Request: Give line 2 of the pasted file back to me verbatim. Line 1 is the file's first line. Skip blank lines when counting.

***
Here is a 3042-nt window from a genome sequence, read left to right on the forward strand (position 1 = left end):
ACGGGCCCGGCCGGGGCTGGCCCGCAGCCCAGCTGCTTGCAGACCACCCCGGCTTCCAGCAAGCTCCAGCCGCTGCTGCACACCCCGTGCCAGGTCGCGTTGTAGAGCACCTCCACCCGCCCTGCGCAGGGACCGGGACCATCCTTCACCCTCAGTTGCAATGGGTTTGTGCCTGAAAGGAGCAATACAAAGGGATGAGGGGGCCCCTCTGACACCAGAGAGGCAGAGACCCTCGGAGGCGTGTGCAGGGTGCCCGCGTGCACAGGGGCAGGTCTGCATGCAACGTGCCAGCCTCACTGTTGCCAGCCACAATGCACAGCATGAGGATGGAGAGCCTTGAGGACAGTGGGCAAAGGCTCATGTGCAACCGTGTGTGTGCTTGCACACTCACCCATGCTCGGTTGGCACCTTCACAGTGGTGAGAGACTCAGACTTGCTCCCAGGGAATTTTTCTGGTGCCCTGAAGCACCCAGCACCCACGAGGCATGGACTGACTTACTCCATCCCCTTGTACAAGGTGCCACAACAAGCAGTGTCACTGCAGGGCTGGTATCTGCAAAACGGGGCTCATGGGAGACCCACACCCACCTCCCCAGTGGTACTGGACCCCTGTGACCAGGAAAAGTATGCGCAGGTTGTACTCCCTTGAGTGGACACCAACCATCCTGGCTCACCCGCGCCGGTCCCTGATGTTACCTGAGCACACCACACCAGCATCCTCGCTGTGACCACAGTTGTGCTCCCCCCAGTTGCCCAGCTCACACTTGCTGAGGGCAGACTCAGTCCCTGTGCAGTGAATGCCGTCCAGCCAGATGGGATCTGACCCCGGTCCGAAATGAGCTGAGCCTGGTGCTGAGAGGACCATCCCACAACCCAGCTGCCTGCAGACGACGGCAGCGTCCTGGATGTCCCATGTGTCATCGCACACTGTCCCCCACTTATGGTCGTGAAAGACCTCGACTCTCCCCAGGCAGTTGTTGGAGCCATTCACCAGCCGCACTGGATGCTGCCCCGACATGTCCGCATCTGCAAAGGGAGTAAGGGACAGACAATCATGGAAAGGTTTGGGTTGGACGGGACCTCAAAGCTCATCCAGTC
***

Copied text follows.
ACGGGCCCGGCCGGGGCTGGCCCGCAGCCCAGCTGCTTGCAGACCACCCCGGCTTCCAGCAAGCTCCAGCCGCTGCTGCACACCCCGTGCCAGGTCGCGTTGTAGAGCACCTCCACCCGCCCTGCGCAGGGACCGGGACCATCCTTCACCCTCAGTTGCAATGGGTTTGTGCCTGAAAGGAGCAATACAAAGGGATGAGGGGGCCCCTCTGACACCAGAGAGGCAGAGACCCTCGGAGGCGTGTGCAGGGTGCCCGCGTGCACAGGGGCAGGTCTGCATGCAACGTGCCAGCCTCACTGTTGCCAGCCACAATGCACAGCATGAGGATGGAGAGCCTTGAGGACAGTGGGCAAAGGCTCATGTGCAACCGTGTGTGTGCTTGCACACTCACCCATGCTCGGTTGGCACCTTCACAGTGGTGAGAGACTCAGACTTGCTCCCAGGGAATTTTTCTGGTGCCCTGAAGCACCCAGCACCCACGAGGCATGGACTGACTTACTCCATCCCCTTGTACAAGGTGCCACAACAAGCAGTGTCACTGCAGGGCTGGTATCTGCAAAACGGGGCTCATGGGAGACCCACACCCACCTCCCCAGTGGTACTGGACCCCTGTGACCAGGAAAAGTATGCGCAGGTTGTACTCCCTTGAGTGGACACCAACCATCCTGGCTCACCCGCGCCGGTCCCTGATGTTACCTGAGCACACCACACCAGCATCCTCGCTGTGACCACAGTTGTGCTCCCCCCAGTTGCCCAGCTCACACTTGCTGAGGGCAGACTCAGTCCCTGTGCAGTGAATGCCGTCCAGCCAGATGGGATCTGACCCCGGTCCGAAATGAGCTGAGCCTGGTGCTGAGAGGACCATCCCACAACCCAGCTGCCTGCAGACGACGGCAGCGTCCTGGATGTCCCATGTGTCATCGCACACTGTCCCCCACTTATGGTCGTGAAAGACCTCGACTCTCCCCAGGCAGTTGTTGGAGCCATTCACCAGCCGCACTGGATGCTGCCCCGACATGTCCGCATCTGCAAAGGGAGTAAGGGACAGACAATCATGGAAAGGTTTGGGTTGGACGGGACCTCAAAGCTCATCCAGTC